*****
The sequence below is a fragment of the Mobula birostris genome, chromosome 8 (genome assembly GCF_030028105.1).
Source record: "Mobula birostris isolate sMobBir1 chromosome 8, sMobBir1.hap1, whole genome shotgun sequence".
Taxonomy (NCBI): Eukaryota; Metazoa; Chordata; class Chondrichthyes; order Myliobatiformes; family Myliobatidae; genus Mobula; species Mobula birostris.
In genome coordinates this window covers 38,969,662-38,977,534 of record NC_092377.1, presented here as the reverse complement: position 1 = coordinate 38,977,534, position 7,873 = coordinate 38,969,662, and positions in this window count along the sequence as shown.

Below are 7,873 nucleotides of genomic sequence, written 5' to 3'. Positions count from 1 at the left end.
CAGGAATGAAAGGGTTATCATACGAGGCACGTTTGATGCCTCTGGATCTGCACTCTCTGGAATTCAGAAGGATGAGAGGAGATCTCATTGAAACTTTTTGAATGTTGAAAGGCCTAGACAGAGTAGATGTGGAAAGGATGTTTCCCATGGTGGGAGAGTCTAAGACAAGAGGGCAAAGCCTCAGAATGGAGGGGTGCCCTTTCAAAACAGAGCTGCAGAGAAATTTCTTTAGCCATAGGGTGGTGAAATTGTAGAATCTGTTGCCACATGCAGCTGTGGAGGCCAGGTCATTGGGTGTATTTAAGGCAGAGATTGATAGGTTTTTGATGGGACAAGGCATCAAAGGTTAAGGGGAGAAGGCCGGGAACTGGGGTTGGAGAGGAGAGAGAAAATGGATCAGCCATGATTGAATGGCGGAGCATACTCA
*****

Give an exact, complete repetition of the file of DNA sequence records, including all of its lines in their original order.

The sequence below is a fragment of the Mobula birostris genome, chromosome 8 (genome assembly GCF_030028105.1).
Source record: "Mobula birostris isolate sMobBir1 chromosome 8, sMobBir1.hap1, whole genome shotgun sequence".
Taxonomy (NCBI): Eukaryota; Metazoa; Chordata; class Chondrichthyes; order Myliobatiformes; family Myliobatidae; genus Mobula; species Mobula birostris.
In genome coordinates this window covers 38,969,662-38,977,534 of record NC_092377.1, presented here as the reverse complement: position 1 = coordinate 38,977,534, position 7,873 = coordinate 38,969,662, and positions in this window count along the sequence as shown.

Below are 7,873 nucleotides of genomic sequence, written 5' to 3'. Positions count from 1 at the left end.
CAGGAATGAAAGGGTTATCATACGAGGCACGTTTGATGCCTCTGGATCTGCACTCTCTGGAATTCAGAAGGATGAGAGGAGATCTCATTGAAACTTTTTGAATGTTGAAAGGCCTAGACAGAGTAGATGTGGAAAGGATGTTTCCCATGGTGGGAGAGTCTAAGACAAGAGGGCAAAGCCTCAGAATGGAGGGGTGCCCTTTCAAAACAGAGCTGCAGAGAAATTTCTTTAGCCATAGGGTGGTGAAATTGTAGAATCTGTTGCCACATGCAGCTGTGGAGGCCAGGTCATTGGGTGTATTTAAGGCAGAGATTGATAGGTTTTTGATGGGACAAGGCATCAAAGGTTAAGGGGAGAAGGCCGGGAACTGGGGTTGGAGAGGAGAGAGAAAATGGATCAGCCATGATTGAATGGCGGAGCATACTCA